• Adam Cohen, 'Like a Man' (Decca)

    Rewriting "Suzanne" and other sad songs, Leonard's son now sounds more like dad than Tegan sounds like Sara.

  • Paul Weller, 'Sonik Kicks' (Yep Roc)

    Britpop Modfather swaps retromania for contemporary eclecticism, overwrought production, under-cooked tunes.

  • Paul Van Dyk, 'Evolution' (Vandit)

    When a Kenny G clone supplies the sole deviation from boilerplate trance, you know something's awry.

  • One Direction, 'Up All Night' (Syco/Columbia)

    British/Irish boy band revives Backstreet/*NSYNC vibes, throws glam anti-consumerist curveballs ("I Want").

  • Housse De Racket, 'Alesia' (Kitsune/Cooperative/Downtown)

    Bilingual Phoenix-esque French dance-rock duo team with Phoenix producer, get more like Phoenix.

  • Choir of Young Believers, 'Rhine Gold' (Ghostly)

    Killer Danish tenor wails over wistful orchestrations, miraculously links Fleet Foxes to Neu!

  • The Magnetic Fields, 'Love at the Bottom of the Sea' (Merge)

    Tragedy is universal, but not everyone can agree on what's funny, and even fewer people bestow comedy with lasting value. This applies to all the arts, but particularly to popular music, which yields one They Might Be Giants or Nellie McKay for every thousand whiny rockers. Blessed and cursed with a voice so low it registers as both funny ha-ha and funny peculiar, Stephin Merritt of the Magnetic Fields applies that duality to everything he does. If he writes a happy song, he'll subvert it with sighing strings or weeping pedal steel. If he pens a sad sonnet, he'll twist the pathos like a balloon until it resembles a poodle. He's so masterfully dependable when folding punch lines into woeful tales that regular conceptual curve balls — a folk album! a Jesus and Mary Chain album! a triple CD of 69 freakin' love songs!

  • Of Monsters and Men, 'My Head is an Animal' (Universal Republic)

    When Arcade Fire won the Grammy for Album of the Year in 2011, and the Decemberists (briefly) topped the Billboard charts soon thereafter, crazy shit was bound to start flyin'. After years of simple-minded, American Idol-ized fluff, the brainiacs finally felt validated — it was as if the TV accidentally switched from Dumb and Dumber to Tree of Life. But just like when George W. passed the baton to Barack O., and all the dreamers kidded themselves that things would change overnight, it was just new variations on the same old crap rose to the top. Unlike, say, Train or Nickleback, bands like Arcade Fire and the Decemberists couldn't be created by committee. They were born in the bedrooms and dorm rooms of outcasts driven to find each other, where liberalism and low rents still exist in the same zip code, and they couldn't be faked or bought or remotely replicated.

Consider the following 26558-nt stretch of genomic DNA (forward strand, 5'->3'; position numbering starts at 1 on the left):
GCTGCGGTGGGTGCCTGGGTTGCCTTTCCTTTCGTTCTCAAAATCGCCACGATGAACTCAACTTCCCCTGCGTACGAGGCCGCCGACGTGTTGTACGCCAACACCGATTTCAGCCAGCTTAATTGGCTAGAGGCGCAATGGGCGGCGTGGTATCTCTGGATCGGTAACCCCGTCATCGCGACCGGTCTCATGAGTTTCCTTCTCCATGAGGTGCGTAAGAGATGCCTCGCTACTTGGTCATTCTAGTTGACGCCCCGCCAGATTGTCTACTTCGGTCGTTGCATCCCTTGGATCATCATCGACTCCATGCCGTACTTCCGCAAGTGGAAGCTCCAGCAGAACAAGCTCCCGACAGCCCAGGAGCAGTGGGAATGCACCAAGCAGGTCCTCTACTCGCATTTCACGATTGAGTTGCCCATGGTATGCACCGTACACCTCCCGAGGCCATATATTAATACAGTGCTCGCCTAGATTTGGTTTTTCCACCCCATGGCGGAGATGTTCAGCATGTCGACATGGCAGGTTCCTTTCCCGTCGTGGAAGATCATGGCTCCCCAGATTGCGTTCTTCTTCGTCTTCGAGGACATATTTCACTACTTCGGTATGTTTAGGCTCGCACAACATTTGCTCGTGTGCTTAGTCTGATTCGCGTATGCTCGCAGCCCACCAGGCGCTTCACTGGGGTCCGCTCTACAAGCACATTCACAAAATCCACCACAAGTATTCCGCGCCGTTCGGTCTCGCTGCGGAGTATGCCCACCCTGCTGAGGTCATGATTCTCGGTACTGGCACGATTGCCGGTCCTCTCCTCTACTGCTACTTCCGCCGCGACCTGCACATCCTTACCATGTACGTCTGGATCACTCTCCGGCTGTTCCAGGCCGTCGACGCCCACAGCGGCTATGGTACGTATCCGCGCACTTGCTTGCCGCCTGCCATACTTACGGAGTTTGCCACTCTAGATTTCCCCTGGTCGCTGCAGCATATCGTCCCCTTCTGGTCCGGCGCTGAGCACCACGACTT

• Kaiser Chiefs, 'Start the Revolution Without Me' (Cooperative Music)

    Neo-new-wavers flaunt their kinks while restoring the riotous melodies in their Britpop.

  • Bob Mould Noise Pop

    Bob Mould Plays Sugar's Full 'Copper Blue' LP for First Time

    Bob Mould Bottom of the Hill San Francisco, CA Friday, February 24, 2012 He helped define alternative rock with hardcore/power-pop trios Hüsker Dü and Sugar, but Bob Mould is still the kind of guy who schleps his own equipment before taking a proper entrance. Punk rocker, World Champion Wrestling script writer, autobiographer, and 51-year-old gay San Franciscan, Mould is what the Mickey Rourke character in The Wrestler never could be — an emotionally mature adult who can still play a young man's game. With his close-cropped hair, full beard, and gym-toned bulk, he's the rare middle-aged rocker who actually looks better than he did during his cultural heyday, and having long ago quit drinking, drugs, and cigs, he sings better too.

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